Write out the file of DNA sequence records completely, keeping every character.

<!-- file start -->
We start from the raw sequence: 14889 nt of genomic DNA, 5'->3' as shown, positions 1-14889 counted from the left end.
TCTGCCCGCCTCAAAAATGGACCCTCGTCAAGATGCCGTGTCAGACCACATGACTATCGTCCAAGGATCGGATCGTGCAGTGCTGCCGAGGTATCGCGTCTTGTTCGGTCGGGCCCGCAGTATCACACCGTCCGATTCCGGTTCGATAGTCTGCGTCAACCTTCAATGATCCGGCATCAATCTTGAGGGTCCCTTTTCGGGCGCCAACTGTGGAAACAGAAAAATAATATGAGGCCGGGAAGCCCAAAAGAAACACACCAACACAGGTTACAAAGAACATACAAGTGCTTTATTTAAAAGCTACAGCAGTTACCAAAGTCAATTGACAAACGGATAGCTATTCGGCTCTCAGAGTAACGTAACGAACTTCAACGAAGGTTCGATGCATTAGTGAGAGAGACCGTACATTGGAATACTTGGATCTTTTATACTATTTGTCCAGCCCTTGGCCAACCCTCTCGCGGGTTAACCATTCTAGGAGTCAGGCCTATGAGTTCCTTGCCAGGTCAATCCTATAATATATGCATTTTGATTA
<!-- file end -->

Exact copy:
We start from the raw sequence: 14889 nt of genomic DNA, 5'->3' as shown, positions 1-14889 counted from the left end.
TCTGCCCGCCTCAAAAATGGACCCTCGTCAAGATGCCGTGTCAGACCACATGACTATCGTCCAAGGATCGGATCGTGCAGTGCTGCCGAGGTATCGCGTCTTGTTCGGTCGGGCCCGCAGTATCACACCGTCCGATTCCGGTTCGATAGTCTGCGTCAACCTTCAATGATCCGGCATCAATCTTGAGGGTCCCTTTTCGGGCGCCAACTGTGGAAACAGAAAAATAATATGAGGCCGGGAAGCCCAAAAGAAACACACCAACACAGGTTACAAAGAACATACAAGTGCTTTATTTAAAAGCTACAGCAGTTACCAAAGTCAATTGACAAACGGATAGCTATTCGGCTCTCAGAGTAACGTAACGAACTTCAACGAAGGTTCGATGCATTAGTGAGAGAGACCGTACATTGGAATACTTGGATCTTTTATACTATTTGTCCAGCCCTTGGCCAACCCTCTCGCGGGTTAACCATTCTAGGAGTCAGGCCTATGAGTTCCTTGCCAGGTCAATCCTATAATATATGCATTTTGATTA